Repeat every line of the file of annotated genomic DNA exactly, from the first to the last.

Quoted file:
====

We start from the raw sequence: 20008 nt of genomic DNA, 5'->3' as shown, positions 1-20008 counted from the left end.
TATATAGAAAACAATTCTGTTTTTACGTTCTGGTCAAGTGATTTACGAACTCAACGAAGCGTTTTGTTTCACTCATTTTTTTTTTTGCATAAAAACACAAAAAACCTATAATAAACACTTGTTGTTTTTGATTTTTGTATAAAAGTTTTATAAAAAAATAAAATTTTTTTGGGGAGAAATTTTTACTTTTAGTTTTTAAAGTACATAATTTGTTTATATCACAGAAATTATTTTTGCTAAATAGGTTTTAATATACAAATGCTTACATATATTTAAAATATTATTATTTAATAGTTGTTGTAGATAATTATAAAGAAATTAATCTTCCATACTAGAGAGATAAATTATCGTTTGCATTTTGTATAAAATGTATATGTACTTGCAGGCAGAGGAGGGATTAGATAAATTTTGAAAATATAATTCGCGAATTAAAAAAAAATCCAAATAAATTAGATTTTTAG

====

We start from the raw sequence: 20008 nt of genomic DNA, 5'->3' as shown, positions 1-20008 counted from the left end.
TATATAGAAAACAATTCTGTTTTTACGTTCTGGTCAAGTGATTTACGAACTCAACGAAGCGTTTTGTTTCACTCATTTTTTTTTTTGCATAAAAACACAAAAAACCTATAATAAACACTTGTTGTTTTTGATTTTTGTATAAAAGTTTTATAAAAAAATAAAATTTTTTTGGGGAGAAATTTTTACTTTTAGTTTTTAAAGTACATAATTTGTTTATATCACAGAAATTATTTTTGCTAAATAGGTTTTAATATACAAATGCTTACATATATTTAAAATATTATTATTTAATAGTTGTTGTAGATAATTATAAAGAAATTAATCTTCCATACTAGAGAGATAAATTATCGTTTGCATTTTGTATAAAATGTATATGTACTTGCAGGCAGAGGAGGGATTAGATAAATTTTGAAAATATAATTCGCGAATTAAAAAAAAATCCAAATAAATTAGATTTTTAG